Things women must know about period problems

 

Menses is often a dread for many ladies as the time of the month draws near. However, for some, period problems tend to be a lot more severe. Some ladies might get prolonged menses beyond 7 days or experience bleeding so heavy that it affects their daily lives. Others experience cramps so bad that even painkillers don’t help.

What causes these period problems? In this section, Dr Kanika from SMG Women's Health explains the common causes:

1. Painful Menses

Menstrual Cramps Causes and Treatments
Many ladies often get painful cramps during their menses. This is commonly referred to as dysmenorrhea or simply period pains. There are 2 main types of dysmenorrhea:

  1. Primary Dysmenorrhea

    This usually happens to teenagers and unmarried ladies. They will experience pain on the first day of their menses or 1-2 days before the start of their menses. Panadol is generally sufficient to manage the pain. After childbirth, this type of period pain goes away.
  2. Secondary Dysmenorrhea

    This is a more serious symptom. It typically happens to ladies over the age of 30. The pain tends to start on Day 2 or Day 3 of menses and lasts throughout the menses. This is also a common symptom for ladies suffering from endometriosis.

2. Heavy Menses

While heavy periods don’t cause pain, they can affect the quality of life by limiting social activity or cause social embarrassments. Clinically, repeated heavy periods can also result in anemia (low blood count), which might cause tiredness and in more serious cases, require a blood transfusion.
Causes of Heavy Periods
Here are 3 of the most common causes of heavy menses:

  1. Fibroids

    Fibroids can result in heavy bleeding. They often occur in ladies over the age of 30.
  2. Dysfunctional Uterine Bleeding

    In dysfunctional uterine bleeding, there is no tumour or lesion in the womb. In this case, the gynae does not find any specific cause for heavy bleeding.
    However, it requires treatment to reduce the heavy bleeding. Otherwise, the haemoglobin level may drop from 12-14 (normal level) to 7-8.
  3. Adenomyosis

    In this condition, the lady experiences a lot of pain in addition to heavy bleeding during menses. Ladies over the age of 35 and ladies with no children are more prone to this condition.

3. Spotting between Menses

Spotting can happen either before or after menstruation.
Reasons You're Spotting Between Periods

  1. Ovulation Bleed (Mid-cycle Bleed)

    A lot of women will get a little bit of spotting around 10-14 days after their period, where ovulation happens.This is normal and ladies do not have to be worried about this. However there is another common reason for spotting in between cycles which is a cause for concern.

  2. Polycystic Ovarian Syndrome (PCOS)

  1. In PCOS, there is an imbalance in hormone levels, which results in ovulation not happening on a monthly basis. This condition can also result in spotting, or not having regular menstruation.

When to See a Gynae for Period Problems?

While most of the time these symptoms are not a huge cause for concern, there are some signs ladies should not ignore. In this section, Dr Kanika shares with us when ladies should seek a gynae’s help for these common period problems.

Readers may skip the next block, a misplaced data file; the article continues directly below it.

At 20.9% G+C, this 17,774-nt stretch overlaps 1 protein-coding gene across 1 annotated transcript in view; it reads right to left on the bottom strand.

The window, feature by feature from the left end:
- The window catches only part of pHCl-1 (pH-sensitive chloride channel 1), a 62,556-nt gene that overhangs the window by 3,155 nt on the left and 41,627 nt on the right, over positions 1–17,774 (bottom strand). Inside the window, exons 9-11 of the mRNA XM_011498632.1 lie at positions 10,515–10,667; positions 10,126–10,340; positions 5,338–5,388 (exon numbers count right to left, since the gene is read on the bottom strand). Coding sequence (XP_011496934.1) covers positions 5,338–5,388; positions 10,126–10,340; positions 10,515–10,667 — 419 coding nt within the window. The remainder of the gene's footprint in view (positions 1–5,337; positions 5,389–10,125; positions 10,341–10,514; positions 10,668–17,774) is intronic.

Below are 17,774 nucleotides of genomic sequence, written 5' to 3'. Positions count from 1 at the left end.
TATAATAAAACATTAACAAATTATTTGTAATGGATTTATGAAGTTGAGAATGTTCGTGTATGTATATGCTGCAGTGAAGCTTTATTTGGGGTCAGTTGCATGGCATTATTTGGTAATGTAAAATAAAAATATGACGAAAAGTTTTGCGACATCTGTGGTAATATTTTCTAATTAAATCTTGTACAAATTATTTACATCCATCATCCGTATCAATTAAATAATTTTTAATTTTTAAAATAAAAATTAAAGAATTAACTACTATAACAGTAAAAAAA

1. Painful Menses

Painful Menses
Ladies in Singapore have high tolerance when it comes to period pain. However, you should definitely see a gynae if you experience pain so bad:

  • You have to take an MC from school or work.
  • You are unable to participate in daily activities.
  • You find yourself taking increasing doses of painkillers.

Another major red flag would be if a lady does not usually get pain during menses but after giving birth, she starts having painful periods.

2. Heavy Menses

Heavy Menses
Some ladies may have very heavy flow but they do not realise it, as they have gotten used to it. While heavy menses can often be subjective, there are a couple of ways for ladies to quantify what is considered as heavy menses:

  • If you need to change your pad/tampon every 1 or 2 hours.
  • If you notice that you bleed out of your pad/tampon overnight when sleeping.

If you think you’re experiencing heavy menstrual flow, it is good to see a gynae as they would do a blood test to look at your haemoglobin levels. This will help the gynae assess how heavy your flow actually is as ladies with a very heavy flow generally would be anemic (low blood count).

3. Spotting between Menses

If you constantly find that you get spotting for 3-4 days after your period is over, you might have a polyp in your cervix. This can be easily detected by the gynae during a check-up.

4. Irregular Menses

Menses Tips

If your period doesn’t come for 2-3 months, it is usually a cause for concern. However, if it happens to you for the first time, it can be due to stress or sudden weight gain. Dr Kanika advises you to track your cycle for about 3 months first.

If you still do not get your period regularly, you should see a gynae as the underlying cause could be hormone imbalance. Hence, it is important to see a gynae as this imbalance may also affect your fertility and ability to conceive. Usually, the gynae will do some blood tests, an ultrasound scan and then advise you accordingly.

Now that you know when you need to seek help from a gynae, don’t let your work hours be an excuse to prevent you from seeing a doctor.

*Content is republished with permission from SMG Women's Health

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